Three years ago, the real estate market was simple — simply terrible, that is. In virtually every part of the country, foreclosures were shooting up and prices were plunging. Today, the real estate picture is more nuanced. Foreclosures are still rising, but prices are stabilizing in some markets, making home-buying look more attractive.
If you had talked to some good economists just before the housing bubble burst, they would have told you it didn't make sense to buy a house.
Credit Sara Davis / Thomas Keller Restaurant Group
Gluten-free isn't just for natural foodies anymore. It's gone mainstream. So much so, it's even been embraced by restaurateur Thomas Keller, one of the nation's top chefs (he's the only one with three Michelin stars for two restaurants).
The clock is ticking down on Capitol Hill as a congressional super committee has only until Thanksgiving to agree on a plan shrinking deficits by more than a trillion dollars. The entire Congress then has to pass it by Christmas Eve or face huge across-the-board spending cuts.
Twenty-five years ago, another politically-divided Congress approved the biggest tax code overhaul in the nation's history. But much has changed since then.
So far in the Republican presidential contest, the poll numbers have been continually changing, with candidates moving up and then down again. The primary dates are also in flux, with at least four states moving theirs up to January to try to influence the outcome. But there's another set of numbers to watch: the candidates' fundraising totals.
It's October and one color dominates the landscape: pink, the color of National Breast Cancer Awareness Month.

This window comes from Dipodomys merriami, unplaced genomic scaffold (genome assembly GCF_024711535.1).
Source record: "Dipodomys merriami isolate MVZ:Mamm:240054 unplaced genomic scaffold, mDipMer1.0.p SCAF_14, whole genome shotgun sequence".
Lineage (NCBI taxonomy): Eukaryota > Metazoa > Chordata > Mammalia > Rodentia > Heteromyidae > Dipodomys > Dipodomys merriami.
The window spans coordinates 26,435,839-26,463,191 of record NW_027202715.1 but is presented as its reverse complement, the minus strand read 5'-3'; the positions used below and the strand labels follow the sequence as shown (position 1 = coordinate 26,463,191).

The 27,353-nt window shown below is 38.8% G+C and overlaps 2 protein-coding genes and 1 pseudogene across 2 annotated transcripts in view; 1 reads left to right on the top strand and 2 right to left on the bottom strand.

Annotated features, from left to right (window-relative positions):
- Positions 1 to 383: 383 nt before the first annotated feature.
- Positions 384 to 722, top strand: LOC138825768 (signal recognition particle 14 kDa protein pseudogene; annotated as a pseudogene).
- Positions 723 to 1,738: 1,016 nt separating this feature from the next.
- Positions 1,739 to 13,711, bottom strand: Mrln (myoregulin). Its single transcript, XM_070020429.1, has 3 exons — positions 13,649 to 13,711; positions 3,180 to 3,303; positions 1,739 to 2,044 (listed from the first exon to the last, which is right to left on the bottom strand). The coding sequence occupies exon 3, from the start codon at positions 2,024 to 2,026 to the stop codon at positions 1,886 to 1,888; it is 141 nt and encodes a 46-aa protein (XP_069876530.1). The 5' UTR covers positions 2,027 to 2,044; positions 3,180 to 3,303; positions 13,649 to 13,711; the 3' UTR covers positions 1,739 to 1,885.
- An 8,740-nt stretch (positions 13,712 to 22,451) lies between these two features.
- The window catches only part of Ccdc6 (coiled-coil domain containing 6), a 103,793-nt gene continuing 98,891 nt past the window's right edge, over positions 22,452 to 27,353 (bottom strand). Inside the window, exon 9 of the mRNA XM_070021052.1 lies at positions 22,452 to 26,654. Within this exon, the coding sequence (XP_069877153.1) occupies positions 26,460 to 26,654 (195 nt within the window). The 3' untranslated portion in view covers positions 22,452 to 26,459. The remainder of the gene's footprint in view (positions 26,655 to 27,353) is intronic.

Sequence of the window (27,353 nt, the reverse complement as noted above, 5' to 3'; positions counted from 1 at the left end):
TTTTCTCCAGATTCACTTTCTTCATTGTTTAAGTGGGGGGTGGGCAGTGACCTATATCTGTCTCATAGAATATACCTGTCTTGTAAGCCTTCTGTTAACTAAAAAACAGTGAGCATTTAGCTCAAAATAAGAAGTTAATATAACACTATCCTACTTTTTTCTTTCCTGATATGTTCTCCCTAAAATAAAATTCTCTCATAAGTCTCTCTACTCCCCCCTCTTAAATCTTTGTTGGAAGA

Breast cancer fundraising events dominate the month, from the massive Avon walks that take place in nine U.S. cities to the international Susan G. Komen Races for the Cure. Even the White House gets bathed in pink floodlights in recognition of the campaign.
But what if your breast cancer diagnosis doesn't make you want to wear pink socks, walk for the cure or be a "warrior in pink?"
The winner of round seven of the Three-Minute Fiction contest will be announced in a few weeks. Weekends on All Things Considered guest host Rebecca Roberts introduces Darius Kroger by William Sirson from Laramie, Wyoming. More stories from the contest can be found at npr.org/threeminutefiction.
Presidential candidates filed their latest campaign finance reports this weekend, showing a widening money gap in the Republican primary race. Former Massachusetts Gov. Mitt Romney and Texas Gov. Rick Perry led the field.
Martin Luther King Jr.'s spiritual is at the Ebnezer Baptist Church in Atlanta. King began preaching there when he was just 19. Weekends on All Things Considered guest host Rebecca Roberts talks with Reverend Raphael Warnock, current pastor of the historic church, who offers his insight into preserving King's legacy.